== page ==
What is different at the GTU is that it is expected that faculty and students can both be located within a particular religious tradition and still be able to express critical views and interpretations that vary according to the particular lenses utilized. Being clear about one’s starting point or frame of reference helps others to account for a given viewpoint.
The task of finding and hiring a scholar practitioner comes up with every new religion that we add to our graduate programs. For example, we are working with a Mormon Higher Education Council in Northern California to fund a Chair in Mormon Studies. Questions emerge from the donors: Will the professor always have to be Mormon himself or herself? Does being a “member” automatically mean that the professor is incapable of critical judgment or of holding non-orthodox positions? These are questions that are particularly asked when new religions or less familiar religions are being introduced into the GTU’s educational platform. In an educational environment where academic freedom is essential and rigorous scholarship and critical thinking are high values, it is important for search committees to find candidates who are comfortable living in both the academic world and within a particular faith tradition. At the GTU we have learned over the past 50 years that persons can function as teachers, researchers and mentors while being transparent about their own religious affiliation. We have also learned that there are a plurality of interpretations and beliefs that operate within the core of every human religion.
In addition to the centers and institutions already comprising the GTU, two more schools are currently pondering whether or not to become members of the consortium. The Institute of Buddhist Studies is currently an affiliate of the GTU but is in the process of seeking separate WSCUC accreditation and might choose to become a member school in the future. The addition of these schools would add even more educational resources to this unique consortium dedicated to the study of the world’s major religious traditions.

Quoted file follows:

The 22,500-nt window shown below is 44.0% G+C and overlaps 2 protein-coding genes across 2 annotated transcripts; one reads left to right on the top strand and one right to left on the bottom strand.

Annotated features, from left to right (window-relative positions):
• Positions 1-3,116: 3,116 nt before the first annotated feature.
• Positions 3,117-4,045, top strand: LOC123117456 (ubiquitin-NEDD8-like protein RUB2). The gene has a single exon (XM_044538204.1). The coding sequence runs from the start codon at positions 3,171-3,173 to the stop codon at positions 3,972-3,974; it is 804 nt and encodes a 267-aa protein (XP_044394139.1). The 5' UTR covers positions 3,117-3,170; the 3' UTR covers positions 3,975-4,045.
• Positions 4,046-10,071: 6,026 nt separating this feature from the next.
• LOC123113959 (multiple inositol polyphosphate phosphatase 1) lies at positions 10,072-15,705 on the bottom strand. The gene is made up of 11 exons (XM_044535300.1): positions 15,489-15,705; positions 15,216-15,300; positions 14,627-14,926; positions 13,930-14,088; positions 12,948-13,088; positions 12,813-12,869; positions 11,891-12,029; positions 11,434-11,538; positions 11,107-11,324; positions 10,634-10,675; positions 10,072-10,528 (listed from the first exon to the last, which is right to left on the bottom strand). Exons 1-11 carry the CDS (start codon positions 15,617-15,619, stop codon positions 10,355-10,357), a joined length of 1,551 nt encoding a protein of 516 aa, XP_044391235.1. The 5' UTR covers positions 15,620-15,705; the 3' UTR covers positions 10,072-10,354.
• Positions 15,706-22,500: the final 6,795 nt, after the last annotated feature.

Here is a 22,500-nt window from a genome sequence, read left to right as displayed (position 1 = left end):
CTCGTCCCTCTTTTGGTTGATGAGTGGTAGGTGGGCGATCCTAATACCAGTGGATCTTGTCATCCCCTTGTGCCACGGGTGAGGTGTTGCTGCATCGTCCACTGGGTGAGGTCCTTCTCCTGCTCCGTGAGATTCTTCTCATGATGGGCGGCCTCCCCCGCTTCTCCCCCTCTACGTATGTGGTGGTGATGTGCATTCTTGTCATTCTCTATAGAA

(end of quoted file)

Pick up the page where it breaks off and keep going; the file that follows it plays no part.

Today students may choose to study religion even when they do not situate themselves within any particular religious tradition. An increasing number of persons classify as “nones” (not affiliated with any particular religious tradition) and may not go to church, synagogue, mosque or temple. They may practice a wide and eclectic set of religious or spiritual ideas drawn from multiple traditions. All of these realities suggest that a formal program of religious graduate education needs to provide flexibility and an opportunity for students to shape their own study.
Our hope is that the capacity to offer deep study of Hindu, Jain, Buddhist and Sikh traditions along with the other major religions of the world will create a unique and needed platform for interreligious and interdisciplinary study in the 21st century.